Jacqui Gingras, PhD, RD
Assistant Professor, Ryerson University.
Jacqui is an Assistant Professor at Ryerson University’s School of Nutrition. Her research involves theoretical and experiential explorations of critical health and dietetics epistemology and what “counts” as knowledge in nutrition and food education and practice. She has a particular interest in how a dietetic student’s and/or professional’s subjectivity is constituted by power, discourse, race, class, and gender and how those attributes then inform professional practices. Her research engages autoethnographic, narrative, phenomenological, and arts-informed methods as a means for situated and particular understandings of dietetics theory, education, and practice. Her doctoral research, a critical autoethnographic fiction on how dietetic education, subjectivity, and performativity shape a collective understanding of food, weight, and health, was awarded the Ted T. Aoki Prize for Outstanding Dissertation in Curriculum Studies at UBC. Her work appears in the Health at Every Size Journal, Food, Culture & Society, Feminist Media Studies, Journal of Agricultural and Environmental Ethics, Educational Insights, American Journal of Clinical Nutrition, Canadian Journal of Dietetic Practice and Research, and the Journal of the American Dietetic Association. Currently, Dr. Gingras serves as the Chair of the Centre for the Advancement of the Scholarship of Teaching & Learning (Faculty of Community Services), as a Steering Committee member of the Partnership for Dietetic Education and Practice, and is a member of the Advisory Committee for Professional Affairs (Dietitians of Canada). She is a Registered Dietitian with the College of Dietitians of Ontario.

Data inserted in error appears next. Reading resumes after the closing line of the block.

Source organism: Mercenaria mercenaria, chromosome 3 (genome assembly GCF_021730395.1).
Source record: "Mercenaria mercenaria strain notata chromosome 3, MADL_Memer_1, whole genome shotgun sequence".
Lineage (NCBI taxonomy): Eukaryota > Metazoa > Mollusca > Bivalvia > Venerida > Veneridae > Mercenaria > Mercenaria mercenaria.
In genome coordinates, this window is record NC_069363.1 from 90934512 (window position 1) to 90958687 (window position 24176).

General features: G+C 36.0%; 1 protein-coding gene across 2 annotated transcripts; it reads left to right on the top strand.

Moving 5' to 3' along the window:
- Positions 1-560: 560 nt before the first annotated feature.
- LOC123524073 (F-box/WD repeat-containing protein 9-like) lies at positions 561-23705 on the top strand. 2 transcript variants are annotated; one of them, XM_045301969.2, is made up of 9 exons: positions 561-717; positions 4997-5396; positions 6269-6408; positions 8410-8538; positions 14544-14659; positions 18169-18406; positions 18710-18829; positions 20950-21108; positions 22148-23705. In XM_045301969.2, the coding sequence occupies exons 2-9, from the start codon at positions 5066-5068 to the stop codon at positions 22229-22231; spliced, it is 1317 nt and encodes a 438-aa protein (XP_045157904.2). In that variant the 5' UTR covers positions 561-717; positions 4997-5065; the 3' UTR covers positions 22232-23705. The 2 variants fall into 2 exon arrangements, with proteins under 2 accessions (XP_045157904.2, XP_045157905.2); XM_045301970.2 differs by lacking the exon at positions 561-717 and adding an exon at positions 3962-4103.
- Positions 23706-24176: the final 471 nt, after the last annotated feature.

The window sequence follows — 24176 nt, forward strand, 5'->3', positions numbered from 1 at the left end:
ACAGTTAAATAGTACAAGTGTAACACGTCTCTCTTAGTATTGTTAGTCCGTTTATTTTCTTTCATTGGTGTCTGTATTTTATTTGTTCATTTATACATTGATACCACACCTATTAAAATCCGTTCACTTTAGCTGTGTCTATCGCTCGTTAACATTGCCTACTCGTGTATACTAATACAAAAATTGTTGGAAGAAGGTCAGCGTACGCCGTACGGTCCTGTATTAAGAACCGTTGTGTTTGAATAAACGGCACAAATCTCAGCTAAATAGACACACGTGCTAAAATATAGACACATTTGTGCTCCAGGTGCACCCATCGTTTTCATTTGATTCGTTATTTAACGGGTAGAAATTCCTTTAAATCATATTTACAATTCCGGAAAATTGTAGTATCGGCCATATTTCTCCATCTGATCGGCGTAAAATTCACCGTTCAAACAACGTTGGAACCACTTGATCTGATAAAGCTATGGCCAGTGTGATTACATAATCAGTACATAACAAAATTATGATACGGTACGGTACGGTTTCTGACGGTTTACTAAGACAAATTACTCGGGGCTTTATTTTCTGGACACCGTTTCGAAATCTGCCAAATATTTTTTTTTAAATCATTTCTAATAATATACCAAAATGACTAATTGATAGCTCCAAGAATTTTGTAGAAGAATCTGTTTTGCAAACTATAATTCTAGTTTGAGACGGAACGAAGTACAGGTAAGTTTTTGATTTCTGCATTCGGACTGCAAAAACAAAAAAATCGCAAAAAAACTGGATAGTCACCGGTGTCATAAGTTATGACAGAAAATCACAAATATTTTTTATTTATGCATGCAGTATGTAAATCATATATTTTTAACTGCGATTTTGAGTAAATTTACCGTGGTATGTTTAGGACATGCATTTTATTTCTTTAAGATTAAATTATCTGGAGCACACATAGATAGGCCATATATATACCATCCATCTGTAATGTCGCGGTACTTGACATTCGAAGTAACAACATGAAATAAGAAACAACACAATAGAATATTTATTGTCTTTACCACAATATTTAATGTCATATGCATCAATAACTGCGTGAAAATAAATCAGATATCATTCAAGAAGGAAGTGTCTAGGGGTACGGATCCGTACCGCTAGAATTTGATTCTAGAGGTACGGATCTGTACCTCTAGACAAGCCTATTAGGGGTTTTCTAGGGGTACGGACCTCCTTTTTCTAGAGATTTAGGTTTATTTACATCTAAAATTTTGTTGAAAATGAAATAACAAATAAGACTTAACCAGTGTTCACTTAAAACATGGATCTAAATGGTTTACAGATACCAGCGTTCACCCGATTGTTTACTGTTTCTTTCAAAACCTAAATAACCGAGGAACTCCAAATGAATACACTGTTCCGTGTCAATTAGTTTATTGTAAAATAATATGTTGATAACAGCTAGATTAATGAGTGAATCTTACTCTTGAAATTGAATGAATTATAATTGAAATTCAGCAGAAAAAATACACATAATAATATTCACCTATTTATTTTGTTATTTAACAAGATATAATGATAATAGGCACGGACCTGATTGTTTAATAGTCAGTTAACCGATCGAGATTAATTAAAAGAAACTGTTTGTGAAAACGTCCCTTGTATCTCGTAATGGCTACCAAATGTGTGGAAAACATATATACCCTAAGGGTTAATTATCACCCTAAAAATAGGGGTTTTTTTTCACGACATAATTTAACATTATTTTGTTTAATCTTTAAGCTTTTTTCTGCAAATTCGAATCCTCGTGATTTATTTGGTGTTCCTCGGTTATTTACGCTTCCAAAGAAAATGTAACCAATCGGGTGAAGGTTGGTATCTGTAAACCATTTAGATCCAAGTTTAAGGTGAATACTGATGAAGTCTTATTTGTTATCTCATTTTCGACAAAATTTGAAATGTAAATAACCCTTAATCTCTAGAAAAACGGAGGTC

Sally Lemsford, socially-engaged artist-curator who enjoys working collaboratively, addressing social issues by setting up events and encounters for specific situations in public spaces. She makes temporary relationships with diverse people in their own locality – shared art experiences of art as process, art as traces, art as an intervention.Starting with a concept and process, she invites people to engage actively so they contribute to the direction that the process takes; the result is cohesive, relevant and amazing. By setting up a thinking space where least expected, she gives people the opportunity to look afresh at their own space, to consider and reflect on their everyday experiences, stories and moments in life. By using everyday non-art formats, she gives people the chance to look, read, digest unfamiliar material in a familiar way. They may not even be aware of this as art. She looks for opportunities that intrigue her, which she thinks she can contribute to strongly and that challenges her to review who she is and how she works. Images, text, sounds, movement, storytelling and playfulness are all important in what she does. How this is communicated effectively to the general public is central to her planning and informs the structure and process of the work she undertakes, wherever she ventures.